I love 3-dot columns. It’s a way to squeeze scores of pieces of information into a mere 800 words, defusing explosive items by sandwiching them between two blander ones. Such columns are not as random as they seem, the order and progression of items being carefully choreographed to grab the reader’s attention in a series of dips and rises as if plunging down a white-water river. The object is to ensure that no reader is capable of bailing out until the end (which is usually a timeless, philosophical piece of wisdom). The cable TV show I have been doing for 20 years covers much of the same ground, in similar style. It’s called Wait A Minute! , which is to say, “Don’t tune out now because in a moment or two something else will come along”. Almost nothing on my show exceeds 90 seconds.

Because I was trained on a tabloid newspaper, I have always tried to be economical with words, attempting to produce at least 10% facts in any story. A simple example from one of my travel books gets eleven facts into 80 words, as follows:

Some know Route 66 only from legend, others from their childhood when every mile with its weathered telegraph poles, its bizarrely-shaped, eye-catching gas stations and eating places were milestones on an exciting journey further into wonderland whose roadside attractions included snake pits, live buffalos and Indian dancers. Most old-timers remember fondly the serial Burma Shave signs--Your Shaving Brush/Has Had Its Day/So Why Not/Shave the Modern Way-- which dotted the highway in almost every state.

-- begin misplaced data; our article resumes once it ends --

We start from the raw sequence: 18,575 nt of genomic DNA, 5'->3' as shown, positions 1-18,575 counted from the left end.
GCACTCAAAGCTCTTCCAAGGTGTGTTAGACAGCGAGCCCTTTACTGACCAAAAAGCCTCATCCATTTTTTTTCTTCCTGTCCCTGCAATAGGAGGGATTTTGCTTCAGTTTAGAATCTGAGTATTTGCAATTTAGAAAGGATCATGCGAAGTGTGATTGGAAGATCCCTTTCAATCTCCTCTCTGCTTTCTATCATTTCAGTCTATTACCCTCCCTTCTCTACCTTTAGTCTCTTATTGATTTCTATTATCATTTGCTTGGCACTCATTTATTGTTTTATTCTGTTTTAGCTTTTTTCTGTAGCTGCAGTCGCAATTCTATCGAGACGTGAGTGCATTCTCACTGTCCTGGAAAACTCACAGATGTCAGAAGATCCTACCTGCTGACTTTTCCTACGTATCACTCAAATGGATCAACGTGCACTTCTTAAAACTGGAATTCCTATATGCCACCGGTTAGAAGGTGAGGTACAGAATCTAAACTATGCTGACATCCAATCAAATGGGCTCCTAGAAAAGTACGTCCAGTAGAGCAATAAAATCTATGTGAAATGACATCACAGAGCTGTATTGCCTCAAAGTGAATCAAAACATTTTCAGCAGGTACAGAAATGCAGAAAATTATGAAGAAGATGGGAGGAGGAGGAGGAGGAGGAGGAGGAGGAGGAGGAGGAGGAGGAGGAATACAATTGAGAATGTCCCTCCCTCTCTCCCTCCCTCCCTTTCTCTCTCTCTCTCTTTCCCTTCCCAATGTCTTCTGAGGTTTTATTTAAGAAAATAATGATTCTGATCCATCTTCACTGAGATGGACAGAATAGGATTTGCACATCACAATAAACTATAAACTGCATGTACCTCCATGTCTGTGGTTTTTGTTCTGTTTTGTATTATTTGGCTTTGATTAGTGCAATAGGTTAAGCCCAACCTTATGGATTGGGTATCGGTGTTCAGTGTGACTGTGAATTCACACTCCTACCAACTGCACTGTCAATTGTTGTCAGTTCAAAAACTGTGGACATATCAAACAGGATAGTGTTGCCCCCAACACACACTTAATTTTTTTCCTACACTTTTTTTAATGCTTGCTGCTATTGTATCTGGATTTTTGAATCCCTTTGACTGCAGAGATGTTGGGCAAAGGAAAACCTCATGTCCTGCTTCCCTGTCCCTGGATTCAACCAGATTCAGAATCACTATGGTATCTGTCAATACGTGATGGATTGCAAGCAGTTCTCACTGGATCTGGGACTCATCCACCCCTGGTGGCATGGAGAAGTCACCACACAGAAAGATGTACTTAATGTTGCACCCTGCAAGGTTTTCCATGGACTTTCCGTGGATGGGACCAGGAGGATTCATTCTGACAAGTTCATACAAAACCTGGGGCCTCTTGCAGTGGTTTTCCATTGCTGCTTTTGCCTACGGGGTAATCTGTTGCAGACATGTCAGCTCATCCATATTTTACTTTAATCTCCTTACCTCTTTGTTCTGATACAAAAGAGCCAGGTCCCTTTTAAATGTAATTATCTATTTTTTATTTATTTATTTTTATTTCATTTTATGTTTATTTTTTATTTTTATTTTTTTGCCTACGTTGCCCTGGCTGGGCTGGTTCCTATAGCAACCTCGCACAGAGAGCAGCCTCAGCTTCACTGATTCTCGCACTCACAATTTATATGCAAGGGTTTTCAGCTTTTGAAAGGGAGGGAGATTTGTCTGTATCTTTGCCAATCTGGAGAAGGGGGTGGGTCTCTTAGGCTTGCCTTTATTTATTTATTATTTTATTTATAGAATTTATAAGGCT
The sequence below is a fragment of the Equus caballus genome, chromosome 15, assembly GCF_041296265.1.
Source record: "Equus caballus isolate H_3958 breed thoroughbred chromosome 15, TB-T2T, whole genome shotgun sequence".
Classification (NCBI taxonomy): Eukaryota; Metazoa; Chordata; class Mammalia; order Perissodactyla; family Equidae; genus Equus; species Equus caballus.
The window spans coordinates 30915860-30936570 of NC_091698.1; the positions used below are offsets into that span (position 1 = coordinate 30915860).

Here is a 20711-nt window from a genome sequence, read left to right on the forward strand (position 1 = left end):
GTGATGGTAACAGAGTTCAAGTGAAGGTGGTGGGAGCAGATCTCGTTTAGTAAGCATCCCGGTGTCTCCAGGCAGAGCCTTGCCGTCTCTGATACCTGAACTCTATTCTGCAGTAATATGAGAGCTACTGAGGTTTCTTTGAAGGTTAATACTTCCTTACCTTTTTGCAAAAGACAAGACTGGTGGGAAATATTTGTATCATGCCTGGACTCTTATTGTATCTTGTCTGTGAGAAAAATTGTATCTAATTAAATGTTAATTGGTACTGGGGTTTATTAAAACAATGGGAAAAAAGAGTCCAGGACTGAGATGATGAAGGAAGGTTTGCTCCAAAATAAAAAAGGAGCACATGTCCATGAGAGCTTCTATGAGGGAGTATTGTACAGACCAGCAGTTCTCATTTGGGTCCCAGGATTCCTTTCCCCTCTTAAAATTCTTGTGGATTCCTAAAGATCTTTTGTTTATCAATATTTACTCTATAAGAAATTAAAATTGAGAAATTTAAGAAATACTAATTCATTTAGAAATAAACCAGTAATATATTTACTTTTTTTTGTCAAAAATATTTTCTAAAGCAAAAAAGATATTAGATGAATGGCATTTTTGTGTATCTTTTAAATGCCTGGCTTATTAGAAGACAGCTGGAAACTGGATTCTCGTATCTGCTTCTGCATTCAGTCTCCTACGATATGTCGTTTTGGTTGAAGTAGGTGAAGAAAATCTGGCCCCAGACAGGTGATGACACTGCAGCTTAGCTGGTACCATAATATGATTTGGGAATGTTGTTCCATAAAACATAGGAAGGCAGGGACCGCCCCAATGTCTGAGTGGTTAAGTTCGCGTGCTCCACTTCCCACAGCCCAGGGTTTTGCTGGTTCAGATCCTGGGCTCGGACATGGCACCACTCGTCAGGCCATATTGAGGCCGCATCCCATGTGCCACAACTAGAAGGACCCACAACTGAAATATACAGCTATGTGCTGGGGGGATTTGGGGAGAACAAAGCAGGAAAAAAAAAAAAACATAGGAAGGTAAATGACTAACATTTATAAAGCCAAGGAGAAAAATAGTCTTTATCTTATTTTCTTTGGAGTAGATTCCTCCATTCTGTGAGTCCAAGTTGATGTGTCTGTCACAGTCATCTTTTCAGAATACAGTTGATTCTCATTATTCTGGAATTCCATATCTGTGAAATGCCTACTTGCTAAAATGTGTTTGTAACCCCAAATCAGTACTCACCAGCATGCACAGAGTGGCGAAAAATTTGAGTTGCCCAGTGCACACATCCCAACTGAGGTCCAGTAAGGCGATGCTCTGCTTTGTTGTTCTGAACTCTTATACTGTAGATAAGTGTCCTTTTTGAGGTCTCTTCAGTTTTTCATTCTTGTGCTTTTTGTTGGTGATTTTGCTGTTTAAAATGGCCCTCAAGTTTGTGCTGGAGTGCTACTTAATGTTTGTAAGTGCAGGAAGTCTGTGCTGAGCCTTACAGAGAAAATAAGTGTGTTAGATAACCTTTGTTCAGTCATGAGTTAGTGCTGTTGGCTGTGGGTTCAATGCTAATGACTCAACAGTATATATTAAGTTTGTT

The column of lasting insignificance (my subtitle since the ‘60s) is information about the seemingly unimportant or trivial issues that catch my attention which turn out to have a surprising—and more meaningful-- second act at a later date. I’m always in search of items that seem prophetic. “Coming events cast their shadows before” somebody once wisely observed.

Where do all these fascinating tidbits come from? The already-printed word, in the 40 plus magazines I read each month ranging from the Skeptical Inquirer to the Harvard Business Letter and The Week. And, of course, political magazines from both sides of the pond. These are the sort of item most likely to be excised from my column before it runs in the MJ (“leftwing. socialist garbage” Jim calls them). Politics is the one thing on which my old friend and I will never agree.


SEPTEMBER 9/06